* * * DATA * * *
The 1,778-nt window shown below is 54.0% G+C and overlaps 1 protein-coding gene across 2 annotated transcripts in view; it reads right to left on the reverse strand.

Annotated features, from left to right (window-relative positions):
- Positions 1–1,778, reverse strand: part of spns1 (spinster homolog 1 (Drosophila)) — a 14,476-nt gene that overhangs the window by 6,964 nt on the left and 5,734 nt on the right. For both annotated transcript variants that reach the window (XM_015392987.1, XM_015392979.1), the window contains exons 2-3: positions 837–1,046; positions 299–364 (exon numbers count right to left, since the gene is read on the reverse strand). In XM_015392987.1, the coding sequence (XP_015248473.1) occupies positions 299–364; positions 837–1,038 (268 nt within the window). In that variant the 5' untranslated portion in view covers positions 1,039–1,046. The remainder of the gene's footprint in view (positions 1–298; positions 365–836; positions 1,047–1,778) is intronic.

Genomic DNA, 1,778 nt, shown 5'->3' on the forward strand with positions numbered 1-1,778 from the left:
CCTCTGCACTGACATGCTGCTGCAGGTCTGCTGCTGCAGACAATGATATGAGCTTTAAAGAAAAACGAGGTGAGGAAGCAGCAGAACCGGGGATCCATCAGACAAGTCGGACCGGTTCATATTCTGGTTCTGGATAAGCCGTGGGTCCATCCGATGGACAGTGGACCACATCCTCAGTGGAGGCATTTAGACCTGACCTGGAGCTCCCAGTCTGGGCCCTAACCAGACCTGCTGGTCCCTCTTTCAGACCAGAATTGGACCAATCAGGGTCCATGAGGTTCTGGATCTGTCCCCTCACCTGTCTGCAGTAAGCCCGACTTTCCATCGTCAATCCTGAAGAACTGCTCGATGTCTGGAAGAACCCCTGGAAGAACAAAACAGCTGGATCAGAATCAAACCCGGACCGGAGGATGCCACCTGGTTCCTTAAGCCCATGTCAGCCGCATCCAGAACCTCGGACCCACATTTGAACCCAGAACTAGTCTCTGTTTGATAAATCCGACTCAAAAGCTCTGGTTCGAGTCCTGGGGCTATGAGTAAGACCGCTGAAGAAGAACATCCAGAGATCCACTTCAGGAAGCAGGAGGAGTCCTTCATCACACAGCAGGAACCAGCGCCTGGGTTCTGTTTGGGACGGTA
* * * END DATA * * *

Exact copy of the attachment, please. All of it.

The 1,778-nt window shown below is 54.0% G+C and overlaps 1 protein-coding gene across 2 annotated transcripts in view; it reads right to left on the reverse strand.

Annotated features, from left to right (window-relative positions):
- Positions 1–1,778, reverse strand: part of spns1 (spinster homolog 1 (Drosophila)) — a 14,476-nt gene that overhangs the window by 6,964 nt on the left and 5,734 nt on the right. For both annotated transcript variants that reach the window (XM_015392987.1, XM_015392979.1), the window contains exons 2-3: positions 837–1,046; positions 299–364 (exon numbers count right to left, since the gene is read on the reverse strand). In XM_015392987.1, the coding sequence (XP_015248473.1) occupies positions 299–364; positions 837–1,038 (268 nt within the window). In that variant the 5' untranslated portion in view covers positions 1,039–1,046. The remainder of the gene's footprint in view (positions 1–298; positions 365–836; positions 1,047–1,778) is intronic.

Genomic DNA, 1,778 nt, shown 5'->3' on the forward strand with positions numbered 1-1,778 from the left:
CCTCTGCACTGACATGCTGCTGCAGGTCTGCTGCTGCAGACAATGATATGAGCTTTAAAGAAAAACGAGGTGAGGAAGCAGCAGAACCGGGGATCCATCAGACAAGTCGGACCGGTTCATATTCTGGTTCTGGATAAGCCGTGGGTCCATCCGATGGACAGTGGACCACATCCTCAGTGGAGGCATTTAGACCTGACCTGGAGCTCCCAGTCTGGGCCCTAACCAGACCTGCTGGTCCCTCTTTCAGACCAGAATTGGACCAATCAGGGTCCATGAGGTTCTGGATCTGTCCCCTCACCTGTCTGCAGTAAGCCCGACTTTCCATCGTCAATCCTGAAGAACTGCTCGATGTCTGGAAGAACCCCTGGAAGAACAAAACAGCTGGATCAGAATCAAACCCGGACCGGAGGATGCCACCTGGTTCCTTAAGCCCATGTCAGCCGCATCCAGAACCTCGGACCCACATTTGAACCCAGAACTAGTCTCTGTTTGATAAATCCGACTCAAAAGCTCTGGTTCGAGTCCTGGGGCTATGAGTAAGACCGCTGAAGAAGAACATCCAGAGATCCACTTCAGGAAGCAGGAGGAGTCCTTCATCACACAGCAGGAACCAGCGCCTGGGTTCTGTTTGGGACGGTA